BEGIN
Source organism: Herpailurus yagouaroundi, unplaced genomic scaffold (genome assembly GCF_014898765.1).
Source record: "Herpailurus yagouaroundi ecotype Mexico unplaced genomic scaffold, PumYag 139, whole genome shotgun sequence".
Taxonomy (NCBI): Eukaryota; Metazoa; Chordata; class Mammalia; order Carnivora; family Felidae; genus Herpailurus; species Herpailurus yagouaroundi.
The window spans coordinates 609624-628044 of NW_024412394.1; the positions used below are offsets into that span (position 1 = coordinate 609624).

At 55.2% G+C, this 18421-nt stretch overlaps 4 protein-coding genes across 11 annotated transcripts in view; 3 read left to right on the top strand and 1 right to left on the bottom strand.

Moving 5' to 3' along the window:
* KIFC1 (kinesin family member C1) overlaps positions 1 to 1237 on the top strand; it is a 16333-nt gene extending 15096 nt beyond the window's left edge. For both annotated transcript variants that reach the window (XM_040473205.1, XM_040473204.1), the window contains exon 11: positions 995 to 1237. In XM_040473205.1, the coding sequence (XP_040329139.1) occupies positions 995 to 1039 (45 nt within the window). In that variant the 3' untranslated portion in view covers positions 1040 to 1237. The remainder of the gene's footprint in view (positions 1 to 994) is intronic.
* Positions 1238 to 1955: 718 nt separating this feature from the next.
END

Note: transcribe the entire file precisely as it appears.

Source organism: Herpailurus yagouaroundi, unplaced genomic scaffold (genome assembly GCF_014898765.1).
Source record: "Herpailurus yagouaroundi ecotype Mexico unplaced genomic scaffold, PumYag 139, whole genome shotgun sequence".
Taxonomy (NCBI): Eukaryota; Metazoa; Chordata; class Mammalia; order Carnivora; family Felidae; genus Herpailurus; species Herpailurus yagouaroundi.
The window spans coordinates 609624-628044 of NW_024412394.1; the positions used below are offsets into that span (position 1 = coordinate 609624).

At 55.2% G+C, this 18421-nt stretch overlaps 4 protein-coding genes across 11 annotated transcripts in view; 3 read left to right on the top strand and 1 right to left on the bottom strand.

Moving 5' to 3' along the window:
* KIFC1 (kinesin family member C1) overlaps positions 1 to 1237 on the top strand; it is a 16333-nt gene extending 15096 nt beyond the window's left edge. For both annotated transcript variants that reach the window (XM_040473205.1, XM_040473204.1), the window contains exon 11: positions 995 to 1237. In XM_040473205.1, the coding sequence (XP_040329139.1) occupies positions 995 to 1039 (45 nt within the window). In that variant the 3' untranslated portion in view covers positions 1040 to 1237. The remainder of the gene's footprint in view (positions 1 to 994) is intronic.
* Positions 1238 to 1955: 718 nt separating this feature from the next.